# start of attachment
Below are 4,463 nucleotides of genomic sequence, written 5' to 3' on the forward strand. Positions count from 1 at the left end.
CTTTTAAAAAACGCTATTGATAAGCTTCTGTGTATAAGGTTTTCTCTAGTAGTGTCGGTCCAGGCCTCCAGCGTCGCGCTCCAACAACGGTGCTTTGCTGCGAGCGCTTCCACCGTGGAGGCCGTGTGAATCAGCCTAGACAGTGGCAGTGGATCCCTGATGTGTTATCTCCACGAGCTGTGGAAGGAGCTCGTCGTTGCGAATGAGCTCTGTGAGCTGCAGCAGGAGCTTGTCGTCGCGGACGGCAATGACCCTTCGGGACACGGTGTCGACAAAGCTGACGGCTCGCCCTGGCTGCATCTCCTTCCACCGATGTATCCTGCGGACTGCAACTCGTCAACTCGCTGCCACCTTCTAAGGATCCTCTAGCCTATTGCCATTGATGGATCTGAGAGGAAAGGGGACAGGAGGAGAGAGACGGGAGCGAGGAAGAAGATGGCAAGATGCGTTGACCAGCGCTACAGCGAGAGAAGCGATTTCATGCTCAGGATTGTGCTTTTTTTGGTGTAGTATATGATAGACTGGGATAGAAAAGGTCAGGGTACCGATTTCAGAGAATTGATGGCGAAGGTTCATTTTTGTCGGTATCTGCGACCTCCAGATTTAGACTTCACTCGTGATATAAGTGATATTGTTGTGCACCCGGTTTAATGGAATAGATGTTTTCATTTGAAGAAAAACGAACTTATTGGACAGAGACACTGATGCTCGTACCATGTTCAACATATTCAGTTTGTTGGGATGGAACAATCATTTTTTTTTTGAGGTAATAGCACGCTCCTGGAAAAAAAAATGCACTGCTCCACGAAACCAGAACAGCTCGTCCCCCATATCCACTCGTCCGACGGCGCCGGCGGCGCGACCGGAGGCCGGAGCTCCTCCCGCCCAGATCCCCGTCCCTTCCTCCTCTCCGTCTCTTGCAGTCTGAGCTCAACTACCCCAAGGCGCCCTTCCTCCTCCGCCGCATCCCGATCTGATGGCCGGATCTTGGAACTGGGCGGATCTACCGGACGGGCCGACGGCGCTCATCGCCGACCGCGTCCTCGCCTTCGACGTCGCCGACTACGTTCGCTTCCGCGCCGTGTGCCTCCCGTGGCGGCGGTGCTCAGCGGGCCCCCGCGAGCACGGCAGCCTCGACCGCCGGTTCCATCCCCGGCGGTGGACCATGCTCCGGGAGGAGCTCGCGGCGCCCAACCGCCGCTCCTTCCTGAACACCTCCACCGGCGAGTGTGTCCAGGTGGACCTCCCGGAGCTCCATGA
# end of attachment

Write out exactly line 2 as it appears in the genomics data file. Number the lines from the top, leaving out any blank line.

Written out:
CTTTTAAAAAACGCTATTGATAAGCTTCTGTGTATAAGGTTTTCTCTAGTAGTGTCGGTCCAGGCCTCCAGCGTCGCGCTCCAACAACGGTGCTTTGCTGCGAGCGCTTCCACCGTGGAGGCCGTGTGAATCAGCCTAGACAGTGGCAGTGGATCCCTGATGTGTTATCTCCACGAGCTGTGGAAGGAGCTCGTCGTTGCGAATGAGCTCTGTGAGCTGCAGCAGGAGCTTGTCGTCGCGGACGGCAATGACCCTTCGGGACACGGTGTCGACAAAGCTGACGGCTCGCCCTGGCTGCATCTCCTTCCACCGATGTATCCTGCGGACTGCAACTCGTCAACTCGCTGCCACCTTCTAAGGATCCTCTAGCCTATTGCCATTGATGGATCTGAGAGGAAAGGGGACAGGAGGAGAGAGACGGGAGCGAGGAAGAAGATGGCAAGATGCGTTGACCAGCGCTACAGCGAGAGAAGCGATTTCATGCTCAGGATTGTGCTTTTTTTGGTGTAGTATATGATAGACTGGGATAGAAAAGGTCAGGGTACCGATTTCAGAGAATTGATGGCGAAGGTTCATTTTTGTCGGTATCTGCGACCTCCAGATTTAGACTTCACTCGTGATATAAGTGATATTGTTGTGCACCCGGTTTAATGGAATAGATGTTTTCATTTGAAGAAAAACGAACTTATTGGACAGAGACACTGATGCTCGTACCATGTTCAACATATTCAGTTTGTTGGGATGGAACAATCATTTTTTTTTTGAGGTAATAGCACGCTCCTGGAAAAAAAAATGCACTGCTCCACGAAACCAGAACAGCTCGTCCCCCATATCCACTCGTCCGACGGCGCCGGCGGCGCGACCGGAGGCCGGAGCTCCTCCCGCCCAGATCCCCGTCCCTTCCTCCTCTCCGTCTCTTGCAGTCTGAGCTCAACTACCCCAAGGCGCCCTTCCTCCTCCGCCGCATCCCGATCTGATGGCCGGATCTTGGAACTGGGCGGATCTACCGGACGGGCCGACGGCGCTCATCGCCGACCGCGTCCTCGCCTTCGACGTCGCCGACTACGTTCGCTTCCGCGCCGTGTGCCTCCCGTGGCGGCGGTGCTCAGCGGGCCCCCGCGAGCACGGCAGCCTCGACCGCCGGTTCCATCCCCGGCGGTGGACCATGCTCCGGGAGGAGCTCGCGGCGCCCAACCGCCGCTCCTTCCTGAACACCTCCACCGGCGAGTGTGTCCAGGTGGACCTCCCGGAGCTCCATGA